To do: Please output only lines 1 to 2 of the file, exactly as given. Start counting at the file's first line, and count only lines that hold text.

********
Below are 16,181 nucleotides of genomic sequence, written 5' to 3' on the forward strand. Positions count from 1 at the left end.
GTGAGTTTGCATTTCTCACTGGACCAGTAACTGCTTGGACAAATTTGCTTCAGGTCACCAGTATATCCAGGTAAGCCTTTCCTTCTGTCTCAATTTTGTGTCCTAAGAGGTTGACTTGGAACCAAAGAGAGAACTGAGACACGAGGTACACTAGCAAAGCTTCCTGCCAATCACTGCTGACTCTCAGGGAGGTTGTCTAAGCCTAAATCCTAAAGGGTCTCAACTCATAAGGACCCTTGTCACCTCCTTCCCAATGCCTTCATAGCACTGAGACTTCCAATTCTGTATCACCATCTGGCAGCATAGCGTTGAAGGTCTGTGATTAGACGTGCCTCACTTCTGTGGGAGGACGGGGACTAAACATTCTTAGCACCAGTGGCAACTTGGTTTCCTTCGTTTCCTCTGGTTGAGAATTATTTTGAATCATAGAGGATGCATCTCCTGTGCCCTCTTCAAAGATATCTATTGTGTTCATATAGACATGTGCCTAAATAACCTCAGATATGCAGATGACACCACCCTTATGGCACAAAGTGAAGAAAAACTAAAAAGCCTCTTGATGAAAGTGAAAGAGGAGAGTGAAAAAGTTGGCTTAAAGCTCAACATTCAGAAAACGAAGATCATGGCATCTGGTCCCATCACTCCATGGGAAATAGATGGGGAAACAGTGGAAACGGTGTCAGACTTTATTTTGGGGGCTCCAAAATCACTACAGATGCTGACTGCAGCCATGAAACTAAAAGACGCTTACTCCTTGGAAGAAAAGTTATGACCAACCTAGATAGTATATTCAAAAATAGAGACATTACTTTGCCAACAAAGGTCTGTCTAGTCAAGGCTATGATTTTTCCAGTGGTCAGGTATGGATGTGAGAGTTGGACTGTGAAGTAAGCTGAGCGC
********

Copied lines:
Below are 16,181 nucleotides of genomic sequence, written 5' to 3' on the forward strand. Positions count from 1 at the left end.
GTGAGTTTGCATTTCTCACTGGACCAGTAACTGCTTGGACAAATTTGCTTCAGGTCACCAGTATATCCAGGTAAGCCTTTCCTTCTGTCTCAATTTTGTGTCCTAAGAGGTTGACTTGGAACCAAAGAGAGAACTGAGACACGAGGTACACTAGCAAAGCTTCCTGCCAATCACTGCTGACTCTCAGGGAGGTTGTCTAAGCCTAAATCCTAAAGGGTCTCAACTCATAAGGACCCTTGTCACCTCCTTCCCAATGCCTTCATAGCACTGAGACTTCCAATTCTGTATCACCATCTGGCAGCATAGCGTTGAAGGTCTGTGATTAGACGTGCCTCACTTCTGTGGGAGGACGGGGACTAAACATTCTTAGCACCAGTGGCAACTTGGTTTCCTTCGTTTCCTCTGGTTGAGAATTATTTTGAATCATAGAGGATGCATCTCCTGTGCCCTCTTCAAAGATATCTATTGTGTTCATATAGACATGTGCCTAAATAACCTCAGATATGCAGATGACACCACCCTTATGGCACAAAGTGAAGAAAAACTAAAAAGCCTCTTGATGAAAGTGAAAGAGGAGAGTGAAAAAGTTGGCTTAAAGCTCAACATTCAGAAAACGAAGATCATGGCATCTGGTCCCATCACTCCATGGGAAATAGATGGGGAAACAGTGGAAACGGTGTCAGACTTTATTTTGGGGGCTCCAAAATCACTACAGATGCTGACTGCAGCCATGAAACTAAAAGACGCTTACTCCTTGGAAGAAAAGTTATGACCAACCTAGATAGTATATTCAAAAATAGAGACATTACTTTGCCAACAAAGGTCTGTCTAGTCAAGGCTATGATTTTTCCAGTGGTCAGGTATGGATGTGAGAGTTGGACTGTGAAGTAAGCTGAGCGC